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Old 10-25-2015, 12:11 PM   #21
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The old high sulfur and no bio would last decades. However most diesel today is low sulfur and does not last as long. The length of time depends on your location and if your main engine, gen set and diesel heat polish the fuel, or if you polish the fuel. Most diesel engine draw more fuel than the use, so do heaters. So the polish the fuel while the run. Our, main 671 draws 50+gallon but use max 5 gph. Thus 40 gallons are returned to the tank clean polished. Most large fuel tank long range boats have fuel polish systems. So we can sit at the dock and polish the fuel.

Its water moisture in the tank and the fuel separating out out that is the cause of algae bugs. So I add additives that absorb the water moisture back in the fuel and the additve wil
Prevent separating, tarring. So if depends on you boat, area, and prevent mrasures you use.

If you are concerned might want to have double filters, so it a filter is bad, you can switch over to a new filter and replace the old while the engine is running. Best to have vacuum gauges on the filter so you can monitor the fuel filters.
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Old 10-25-2015, 02:23 PM   #22
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Interesting discussion, I appreciate all the input. One thing I neglected to mention is that this winter (she was just hauled) I am replacing the original fuel tanks.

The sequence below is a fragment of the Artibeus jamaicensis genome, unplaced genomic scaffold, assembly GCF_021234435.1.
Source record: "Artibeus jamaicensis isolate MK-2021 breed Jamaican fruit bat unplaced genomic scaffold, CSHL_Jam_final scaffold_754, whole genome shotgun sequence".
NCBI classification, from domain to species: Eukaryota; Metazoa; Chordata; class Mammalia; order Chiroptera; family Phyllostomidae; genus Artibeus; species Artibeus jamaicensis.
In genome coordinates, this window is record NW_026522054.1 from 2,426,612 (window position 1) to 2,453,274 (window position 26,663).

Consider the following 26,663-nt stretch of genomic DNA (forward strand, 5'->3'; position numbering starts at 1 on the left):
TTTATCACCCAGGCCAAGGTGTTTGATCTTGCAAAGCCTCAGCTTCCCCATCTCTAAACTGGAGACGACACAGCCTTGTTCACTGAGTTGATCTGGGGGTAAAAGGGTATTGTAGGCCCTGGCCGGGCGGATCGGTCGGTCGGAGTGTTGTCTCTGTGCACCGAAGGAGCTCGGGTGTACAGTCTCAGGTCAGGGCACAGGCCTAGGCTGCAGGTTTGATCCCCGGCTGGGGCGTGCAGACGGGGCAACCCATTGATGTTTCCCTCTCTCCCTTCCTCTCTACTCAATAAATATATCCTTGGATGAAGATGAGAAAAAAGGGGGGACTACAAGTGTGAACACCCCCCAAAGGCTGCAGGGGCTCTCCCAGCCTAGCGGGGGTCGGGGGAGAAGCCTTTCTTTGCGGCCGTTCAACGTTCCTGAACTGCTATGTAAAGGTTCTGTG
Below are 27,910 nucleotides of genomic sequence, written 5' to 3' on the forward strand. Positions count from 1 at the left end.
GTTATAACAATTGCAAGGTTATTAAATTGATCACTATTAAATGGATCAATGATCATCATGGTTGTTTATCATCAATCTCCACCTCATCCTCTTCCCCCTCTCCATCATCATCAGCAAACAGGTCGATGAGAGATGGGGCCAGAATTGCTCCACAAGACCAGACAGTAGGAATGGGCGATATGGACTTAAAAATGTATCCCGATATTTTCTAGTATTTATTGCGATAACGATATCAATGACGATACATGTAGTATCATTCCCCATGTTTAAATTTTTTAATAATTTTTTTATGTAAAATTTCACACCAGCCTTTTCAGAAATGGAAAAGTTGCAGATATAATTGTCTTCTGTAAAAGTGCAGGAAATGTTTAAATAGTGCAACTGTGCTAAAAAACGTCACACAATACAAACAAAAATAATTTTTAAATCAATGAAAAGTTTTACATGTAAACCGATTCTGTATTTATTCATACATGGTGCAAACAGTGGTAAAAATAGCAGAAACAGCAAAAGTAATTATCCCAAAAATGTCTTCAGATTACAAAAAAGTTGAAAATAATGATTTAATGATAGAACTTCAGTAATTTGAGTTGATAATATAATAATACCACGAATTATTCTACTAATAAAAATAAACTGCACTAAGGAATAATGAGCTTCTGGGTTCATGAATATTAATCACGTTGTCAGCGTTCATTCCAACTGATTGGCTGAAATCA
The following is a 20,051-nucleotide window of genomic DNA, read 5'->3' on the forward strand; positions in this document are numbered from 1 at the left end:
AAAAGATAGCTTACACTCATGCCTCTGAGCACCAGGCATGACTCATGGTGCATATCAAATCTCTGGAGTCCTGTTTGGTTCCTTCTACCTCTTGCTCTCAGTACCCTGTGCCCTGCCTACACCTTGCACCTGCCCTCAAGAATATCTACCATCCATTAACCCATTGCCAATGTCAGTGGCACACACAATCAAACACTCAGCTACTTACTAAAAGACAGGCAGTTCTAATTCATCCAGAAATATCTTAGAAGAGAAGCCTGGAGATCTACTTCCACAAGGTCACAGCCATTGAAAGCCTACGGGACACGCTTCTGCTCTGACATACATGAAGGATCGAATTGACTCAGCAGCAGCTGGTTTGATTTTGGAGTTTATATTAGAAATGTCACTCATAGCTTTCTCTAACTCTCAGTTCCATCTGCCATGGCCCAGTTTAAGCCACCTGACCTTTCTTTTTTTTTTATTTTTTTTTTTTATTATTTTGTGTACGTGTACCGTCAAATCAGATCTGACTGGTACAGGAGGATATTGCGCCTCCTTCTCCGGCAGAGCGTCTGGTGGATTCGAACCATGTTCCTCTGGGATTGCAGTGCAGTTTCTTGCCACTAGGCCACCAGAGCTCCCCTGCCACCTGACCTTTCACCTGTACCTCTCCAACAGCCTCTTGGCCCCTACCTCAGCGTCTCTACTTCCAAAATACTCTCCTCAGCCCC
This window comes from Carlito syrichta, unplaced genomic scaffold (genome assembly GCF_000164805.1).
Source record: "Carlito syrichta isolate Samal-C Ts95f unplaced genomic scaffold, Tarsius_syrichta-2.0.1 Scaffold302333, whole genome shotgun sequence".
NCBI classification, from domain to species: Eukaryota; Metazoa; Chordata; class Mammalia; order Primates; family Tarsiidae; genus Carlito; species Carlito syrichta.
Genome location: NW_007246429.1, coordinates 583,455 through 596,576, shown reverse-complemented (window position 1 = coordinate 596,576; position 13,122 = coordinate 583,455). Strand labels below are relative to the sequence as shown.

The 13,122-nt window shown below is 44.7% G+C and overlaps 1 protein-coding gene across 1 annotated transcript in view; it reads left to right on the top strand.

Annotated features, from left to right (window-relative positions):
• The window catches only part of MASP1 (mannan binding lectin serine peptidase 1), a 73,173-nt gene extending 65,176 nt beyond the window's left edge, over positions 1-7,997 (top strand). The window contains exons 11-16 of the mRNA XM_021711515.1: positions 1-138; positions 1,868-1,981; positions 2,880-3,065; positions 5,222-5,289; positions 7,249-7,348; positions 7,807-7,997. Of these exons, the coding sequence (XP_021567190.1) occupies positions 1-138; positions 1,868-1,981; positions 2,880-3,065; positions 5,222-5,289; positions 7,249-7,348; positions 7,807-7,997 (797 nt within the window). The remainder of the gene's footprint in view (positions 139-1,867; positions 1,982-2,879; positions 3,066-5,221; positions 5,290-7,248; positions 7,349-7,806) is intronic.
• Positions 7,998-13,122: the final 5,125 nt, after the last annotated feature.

I think after listening to everyone's comments I will have the fuel professionally polished (assuming the cost is not crazy) and then pump it back into my shiny new fuel tanks and use it next summer.
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Old 10-25-2015, 02:42 PM   #23
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Well, I woke up this morning to an email from my petro engineer friend (he is in Indonesia so he must have had a boring work day to send all of it to me) explaining what the little microbes do and their effect on diesel. He even included a PHD Thesis he found by some guy at Texas Tech explaining the whole process, most of which I am not capable of understanding. But a summary of what he explained to me:

The microbes are naturally occurring bacteria that feed on the carbon in the diesel hydrocarbon molecule. They consume the carbon, using relatively vast (for them) amounts of oxygen, thus breaking up the diesel hydrocarbon molecule and leaving hydrogen behind which will either evaporate or combine with the oxygen to make water. Apparently, this is a very slow process. These bacteria have been used to clean up oil leeched into the soil in spills, but because it is slow, it is not all that effective. The long and short of it is that the bacteria are eating your fuel! If left long enough, they will consume all the available carbon, become a huge soggy organic mess, and die off and you have a ruined tank and no fuel. That said, that would take a very, very long time. This is a naturally occurring process that begins as soon as fuel leaves the refinery. Hence the need for fuel filters. His opinion finally was that fuel treated with a biocide and filtered (polished) regularly would essentially last forever although whatever growth there may be between filterings will be eating away very tiny, tiny amounts of your fuel volume. There is nothing in the chemistry of diesel fuel itself that causes it to "degrade" losing its ability to ignite and combust. According to him the hydrocarbon bond in diesel is one of the stronger chemical bonds (which explains big refineries!). Hope most of this makes more sense to some of you than to me.